Residency program directors will exhibit at a residency information session during the AAO's 2020 Convocation. Directors were asked to submit a description of their residencies for the program guide, which you can download now.
ONMM programs are unique in their dedication to the study of neuromusculoskeletal disorders (NMM) and the practice of osteopathic manipulative medicine (OMM). Completing an ACGME-accredited osteopathic neuromusculoskeletal medicine (ONMM) program will provide a strong foundation for osteopathic evaluation of neuromusculoskeletal disorders and their treatment in outpatient and inpatient, medical, surgical, pediatric, and OBGYN patients. There is a dedication to the study of osteopathic principles and practice built into the program requirements. The intent of this specialty was to have a place of recognition and study for those interested in pursuing the primary specialty originally known as OMM. It evolved into the specialty of neuromusculoskeletal medicine/osteopathic manipulative medicine (NMM/OMM) and is known today as Osteopathic neuromusculoskeletal medicine (ONMM).
Understanding the Role of the AOA and ACGME in ONMM Board Certification
The American Osteopathic Association (AOA) confers primary board certification in neuromusculoskeletal medicine and osteopathic manipulative medicine (NMM/OMM). When our training was through the AOA, there were two routes to board certification in NMM/OMM, via two distinct residency programs: a traditional three year program (two years dedicated to NMM/OMM and a rotating internship, either as part of the program or as a separate TRI), and the Plus One residency programs. There were also integrated programs that led to NMM/OMM certification and another primary board certification.
As our programs transition to the Accreditation Council for Graduate Medical Education (ACGME), the name of the programs have changed from NMM/OMM to Osteopathic Neuromusculoskeletal Medicine (ONMM). ONMM training remains the only pathway to AOBNMM board certification.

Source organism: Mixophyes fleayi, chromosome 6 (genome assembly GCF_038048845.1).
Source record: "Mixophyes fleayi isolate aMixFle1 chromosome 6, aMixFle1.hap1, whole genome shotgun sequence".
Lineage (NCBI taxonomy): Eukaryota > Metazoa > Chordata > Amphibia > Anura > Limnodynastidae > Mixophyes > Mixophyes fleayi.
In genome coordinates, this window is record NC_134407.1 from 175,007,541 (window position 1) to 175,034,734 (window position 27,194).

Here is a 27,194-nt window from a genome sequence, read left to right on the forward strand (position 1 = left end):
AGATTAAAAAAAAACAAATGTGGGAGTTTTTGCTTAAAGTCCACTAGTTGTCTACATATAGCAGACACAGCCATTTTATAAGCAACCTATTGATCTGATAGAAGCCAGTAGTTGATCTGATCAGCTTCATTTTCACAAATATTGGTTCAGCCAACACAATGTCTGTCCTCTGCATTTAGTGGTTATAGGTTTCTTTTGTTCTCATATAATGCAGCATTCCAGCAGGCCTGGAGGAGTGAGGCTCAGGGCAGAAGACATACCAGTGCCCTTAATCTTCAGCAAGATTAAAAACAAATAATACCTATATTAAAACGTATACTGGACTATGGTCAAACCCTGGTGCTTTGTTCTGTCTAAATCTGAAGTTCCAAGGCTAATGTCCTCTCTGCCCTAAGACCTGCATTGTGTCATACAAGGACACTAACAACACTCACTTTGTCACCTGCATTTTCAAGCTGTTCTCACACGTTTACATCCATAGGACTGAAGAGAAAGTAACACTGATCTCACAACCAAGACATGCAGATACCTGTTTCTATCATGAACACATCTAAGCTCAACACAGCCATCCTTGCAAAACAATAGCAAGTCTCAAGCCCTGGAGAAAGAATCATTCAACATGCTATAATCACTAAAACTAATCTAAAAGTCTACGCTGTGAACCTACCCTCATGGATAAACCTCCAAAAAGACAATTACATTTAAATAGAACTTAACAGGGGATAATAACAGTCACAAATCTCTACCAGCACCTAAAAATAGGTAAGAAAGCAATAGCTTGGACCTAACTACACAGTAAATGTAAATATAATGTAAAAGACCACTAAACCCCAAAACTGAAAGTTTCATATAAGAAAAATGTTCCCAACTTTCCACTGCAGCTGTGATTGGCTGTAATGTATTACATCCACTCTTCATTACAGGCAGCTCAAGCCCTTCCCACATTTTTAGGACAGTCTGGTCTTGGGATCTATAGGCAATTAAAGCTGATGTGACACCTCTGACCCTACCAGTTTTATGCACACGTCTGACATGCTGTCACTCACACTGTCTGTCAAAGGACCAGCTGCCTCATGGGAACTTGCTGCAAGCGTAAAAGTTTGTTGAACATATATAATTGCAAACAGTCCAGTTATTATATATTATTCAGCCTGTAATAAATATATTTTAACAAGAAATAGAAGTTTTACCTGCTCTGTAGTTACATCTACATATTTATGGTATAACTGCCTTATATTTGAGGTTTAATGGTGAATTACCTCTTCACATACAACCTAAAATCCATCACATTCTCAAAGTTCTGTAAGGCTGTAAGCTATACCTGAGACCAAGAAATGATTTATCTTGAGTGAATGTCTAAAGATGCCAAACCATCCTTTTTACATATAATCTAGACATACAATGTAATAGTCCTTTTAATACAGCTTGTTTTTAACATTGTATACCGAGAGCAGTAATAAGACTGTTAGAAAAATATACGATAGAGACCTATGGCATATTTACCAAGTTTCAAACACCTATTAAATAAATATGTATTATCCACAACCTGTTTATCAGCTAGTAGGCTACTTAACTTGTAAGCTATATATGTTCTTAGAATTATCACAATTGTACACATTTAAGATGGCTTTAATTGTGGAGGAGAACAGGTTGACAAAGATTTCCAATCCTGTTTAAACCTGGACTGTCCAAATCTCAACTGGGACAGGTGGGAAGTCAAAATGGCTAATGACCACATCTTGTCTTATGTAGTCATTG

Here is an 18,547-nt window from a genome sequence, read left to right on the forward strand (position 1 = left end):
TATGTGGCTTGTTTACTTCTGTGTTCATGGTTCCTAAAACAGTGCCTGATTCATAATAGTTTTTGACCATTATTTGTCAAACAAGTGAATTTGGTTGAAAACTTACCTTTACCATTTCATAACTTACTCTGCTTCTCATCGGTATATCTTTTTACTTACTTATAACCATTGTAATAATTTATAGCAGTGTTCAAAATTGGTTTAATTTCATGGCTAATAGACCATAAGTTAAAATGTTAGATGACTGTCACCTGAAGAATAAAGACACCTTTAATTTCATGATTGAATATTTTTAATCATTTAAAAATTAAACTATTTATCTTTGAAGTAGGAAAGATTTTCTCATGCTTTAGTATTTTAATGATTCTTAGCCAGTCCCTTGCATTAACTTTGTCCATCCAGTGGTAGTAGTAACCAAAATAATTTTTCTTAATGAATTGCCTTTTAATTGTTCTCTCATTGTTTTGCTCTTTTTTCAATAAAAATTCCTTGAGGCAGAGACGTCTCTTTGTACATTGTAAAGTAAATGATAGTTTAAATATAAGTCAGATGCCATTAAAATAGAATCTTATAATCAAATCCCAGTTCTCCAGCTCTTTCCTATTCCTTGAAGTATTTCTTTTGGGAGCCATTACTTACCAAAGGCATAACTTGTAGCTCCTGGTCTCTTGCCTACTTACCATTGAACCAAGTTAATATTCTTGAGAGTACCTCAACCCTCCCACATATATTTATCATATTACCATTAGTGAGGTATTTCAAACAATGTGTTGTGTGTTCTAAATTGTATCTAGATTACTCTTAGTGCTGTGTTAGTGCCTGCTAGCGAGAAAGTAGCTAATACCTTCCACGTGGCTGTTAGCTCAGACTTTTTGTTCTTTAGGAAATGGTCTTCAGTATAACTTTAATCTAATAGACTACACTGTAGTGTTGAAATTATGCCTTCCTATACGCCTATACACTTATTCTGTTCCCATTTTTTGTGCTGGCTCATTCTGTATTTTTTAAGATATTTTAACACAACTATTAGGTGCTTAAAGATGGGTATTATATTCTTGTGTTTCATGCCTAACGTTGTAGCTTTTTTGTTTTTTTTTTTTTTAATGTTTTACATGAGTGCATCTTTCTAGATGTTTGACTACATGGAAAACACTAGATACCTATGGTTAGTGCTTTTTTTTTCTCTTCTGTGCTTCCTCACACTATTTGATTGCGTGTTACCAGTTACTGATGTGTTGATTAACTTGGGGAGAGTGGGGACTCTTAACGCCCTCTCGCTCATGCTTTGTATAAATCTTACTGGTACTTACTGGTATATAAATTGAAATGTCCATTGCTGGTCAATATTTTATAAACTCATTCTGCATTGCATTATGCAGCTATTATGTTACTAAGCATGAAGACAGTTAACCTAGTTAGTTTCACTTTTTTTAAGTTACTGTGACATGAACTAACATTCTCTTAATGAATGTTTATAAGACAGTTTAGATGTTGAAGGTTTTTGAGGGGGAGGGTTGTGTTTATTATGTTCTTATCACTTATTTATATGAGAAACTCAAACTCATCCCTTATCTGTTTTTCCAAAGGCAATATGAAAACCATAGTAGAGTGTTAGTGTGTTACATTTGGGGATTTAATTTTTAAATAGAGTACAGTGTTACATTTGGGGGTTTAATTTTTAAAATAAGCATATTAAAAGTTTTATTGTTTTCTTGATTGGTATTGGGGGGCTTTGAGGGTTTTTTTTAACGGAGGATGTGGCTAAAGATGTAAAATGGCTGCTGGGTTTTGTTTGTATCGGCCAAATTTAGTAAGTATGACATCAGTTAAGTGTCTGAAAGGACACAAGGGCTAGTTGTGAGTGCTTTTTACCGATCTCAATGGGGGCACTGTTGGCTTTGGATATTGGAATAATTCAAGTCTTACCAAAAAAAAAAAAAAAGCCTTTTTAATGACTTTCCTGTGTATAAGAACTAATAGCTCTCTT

There are some distinct differences between the structure of the AOA and ACGME programs. Rather than having two distinct programs, the NMM/OMM and Plus One programs, all training options are covered by the ACGME-accredited ONMM program. Residents entering as ONMM1 entry level can expect to complete training after 24 months, and residents entering as ONMM2 entry level will complete their training after 12 months. All programs are accredited for both options but may determine if they want to accept applicants at both entry levels or just one. Everyone who completes an ACGME-accredited ONMM program will be AOBNMM board eligible. Integrated programs in the AOA have become combined programs in the ACGME. Currently, we only have one combined program.
To enter at the ONMM1 level of the program, applicants must have completed a postgraduate year in one of the following: AOA-approved rotating internship, AOA-approved preliminary internship in NMM, ACGME-accredited transitional year, ACGME-accredited family medicine (PGY-1 year), or ACGME-accredited PGY-1 year in any other program where the resident is able to obtain the rotations outlined in the ONMM Program Requirements.
To enter at the ONMM2 level of the program, applicants must complete an AOA-approved or ACGME-accredited residency program with Osteopathic Recognition. Residents also must have completed 12 months of rotations that could be applied to the ONMM program. If your training doesn’t exactly match the requirements listed, contact the programs you’re interested in. The program director has flexibility to work with you and help tailor a program based on your education and your training goals.
Created in collaboration with the American Osteopathic Association (AOA), this online learning module shares surprising insights from the frontlines on treating COVID-19 patients with OMM.